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‘Sellers,’ ‘Deadwood’ Drive HBO Double Dip

Sep 19, 2005  •  Post A Comment

HBO’s biopic “The Life and Death of Peter Sellers” and the pay cable network’s neo-Western drama “Deadwood” led the 57th annual Creative Arts Emmy Awards, which were handed out Sept. 11.

“Sellers” took six trophies and “Deadwood” won five, contributing to HBO’s 20 overall wins-the most of any network.

ABC was runner-up with 10 awards. PBS came in third with nine awards, followed by NBC with eight.

“Desperate Housewives” and “Will & Grace” went into the Creative Arts ceremony with the most nominations among programs, 15 nods apiece. But “Deadwood” took the lead in trophies, followed by “Lost” and “Desperate Housewives,” which took home four awards each.

“I’d like to dig up my dead ex-husband and say, ‘Look, you son of a gun, I didn’t need to get a real job!'” said Kathryn Joosten, who won for outstanding guest actress in a comedy series for her role on “Housewives.” “I never wanted to get to my deathbed and say, ‘I never tried.’ And it just kept on getting better and better.”

Winners were about evenly split between broadcast and cable networks, with broadcasters taking 37 awards and cable taking 35. Among cable networks, Cartoon Network made a particularly strong showing, coming in fifth, between NBC and CBS, for total awards among all networks thanks to multiple awards for its “Foster’s Home For Imaginary Friends” and “Star Wars: Clone Wars.”

For the celebrity-driven guest appearance categories, Ray Liotta won an Emmy for his appearance on “ER” and Amanda Plummer for her role on “Law & Order: SVU.” Neither performer, however, was on hand to accept their awards. Angela Lansbury, nominated for guest actress in a drama, lost for the 18th time.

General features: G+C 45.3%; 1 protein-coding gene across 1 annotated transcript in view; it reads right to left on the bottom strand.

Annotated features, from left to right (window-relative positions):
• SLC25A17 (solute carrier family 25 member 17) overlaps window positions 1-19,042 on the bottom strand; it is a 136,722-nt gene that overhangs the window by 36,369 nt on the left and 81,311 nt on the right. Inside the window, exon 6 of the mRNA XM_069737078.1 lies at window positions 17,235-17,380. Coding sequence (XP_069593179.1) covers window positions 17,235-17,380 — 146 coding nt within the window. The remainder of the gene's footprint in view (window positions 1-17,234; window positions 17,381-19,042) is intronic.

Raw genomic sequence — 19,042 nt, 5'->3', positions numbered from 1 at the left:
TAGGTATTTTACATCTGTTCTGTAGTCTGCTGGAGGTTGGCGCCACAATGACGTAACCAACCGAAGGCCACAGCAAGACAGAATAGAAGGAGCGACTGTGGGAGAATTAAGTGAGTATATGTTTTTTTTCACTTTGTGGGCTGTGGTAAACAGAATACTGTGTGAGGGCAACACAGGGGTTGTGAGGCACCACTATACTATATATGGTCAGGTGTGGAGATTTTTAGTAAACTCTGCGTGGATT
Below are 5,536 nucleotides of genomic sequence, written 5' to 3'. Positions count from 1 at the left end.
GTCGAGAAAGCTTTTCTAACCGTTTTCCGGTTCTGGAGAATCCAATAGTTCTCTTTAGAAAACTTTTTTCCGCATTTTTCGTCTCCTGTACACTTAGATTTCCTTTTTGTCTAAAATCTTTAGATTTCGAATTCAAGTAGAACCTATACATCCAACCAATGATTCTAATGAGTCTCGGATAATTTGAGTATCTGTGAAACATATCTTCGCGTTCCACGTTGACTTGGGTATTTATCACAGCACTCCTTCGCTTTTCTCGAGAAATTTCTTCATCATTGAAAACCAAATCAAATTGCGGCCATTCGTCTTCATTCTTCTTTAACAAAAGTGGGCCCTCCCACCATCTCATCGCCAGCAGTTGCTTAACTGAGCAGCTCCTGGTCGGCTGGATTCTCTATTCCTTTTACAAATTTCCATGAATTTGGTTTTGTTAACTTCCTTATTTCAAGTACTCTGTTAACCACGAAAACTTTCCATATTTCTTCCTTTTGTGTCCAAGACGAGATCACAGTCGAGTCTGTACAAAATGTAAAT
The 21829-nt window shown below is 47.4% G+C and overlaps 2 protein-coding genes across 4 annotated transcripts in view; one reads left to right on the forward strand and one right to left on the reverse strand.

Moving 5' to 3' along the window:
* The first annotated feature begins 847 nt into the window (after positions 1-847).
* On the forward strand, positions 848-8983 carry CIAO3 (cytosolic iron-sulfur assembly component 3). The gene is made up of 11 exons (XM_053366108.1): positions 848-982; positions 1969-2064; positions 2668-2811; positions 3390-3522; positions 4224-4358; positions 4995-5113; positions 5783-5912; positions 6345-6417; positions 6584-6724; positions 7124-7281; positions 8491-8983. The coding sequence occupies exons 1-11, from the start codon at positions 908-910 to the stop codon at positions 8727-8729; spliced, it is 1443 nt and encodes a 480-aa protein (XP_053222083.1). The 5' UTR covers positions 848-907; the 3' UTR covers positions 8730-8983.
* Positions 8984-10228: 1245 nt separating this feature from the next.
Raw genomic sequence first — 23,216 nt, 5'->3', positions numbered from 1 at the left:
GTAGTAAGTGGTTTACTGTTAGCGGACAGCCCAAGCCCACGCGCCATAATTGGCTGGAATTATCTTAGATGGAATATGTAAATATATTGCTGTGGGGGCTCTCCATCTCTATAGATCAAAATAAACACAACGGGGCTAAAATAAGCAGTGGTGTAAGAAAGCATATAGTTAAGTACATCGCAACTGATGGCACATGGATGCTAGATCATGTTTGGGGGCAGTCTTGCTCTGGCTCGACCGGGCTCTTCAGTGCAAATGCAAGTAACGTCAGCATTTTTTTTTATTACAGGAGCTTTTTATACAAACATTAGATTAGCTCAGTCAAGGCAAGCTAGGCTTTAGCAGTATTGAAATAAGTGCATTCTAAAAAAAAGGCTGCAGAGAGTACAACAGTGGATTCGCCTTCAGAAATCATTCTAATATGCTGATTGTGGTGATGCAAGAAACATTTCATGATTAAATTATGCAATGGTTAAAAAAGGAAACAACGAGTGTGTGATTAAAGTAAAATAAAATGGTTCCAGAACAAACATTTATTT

After being nominated five times, Comedy Central’s “South Park” finally won an award for best animated program. “Extreme Makeover: Home Edition” was named best reality show.

The festivities turned somber when Sophy Miller accepted two awards on behalf of her husband, James, who was killed while directing HBO’s documentary “Death in Gaza.”

“James understood the power of his images … his images stand alone, they told a story and he was very keen to make it beautiful,” said Ms. Miller, who noted the Israeli soldier who shot her husband was set free. “But his real power was the connection he had with everybody. … They saw his integrity and his humanity.”

The academy gave its Governors Award to Jerry Lewis for his annual Labor Day telethon, which raises money for the Muscular Dystrophy Association.

“This is a highlight award in my life,” Mr. Lewis said backstage. “I am probably the most selfish man you will ever meet in your life. No one gets the satisfaction or the joy that I get out of seeing kids realize there is hope.”

The awards were hosted by comedian George Lopez at the Shrine Auditorium in Los Angeles. E! planned to televise a two-hour version of the ceremonies Sept. 17.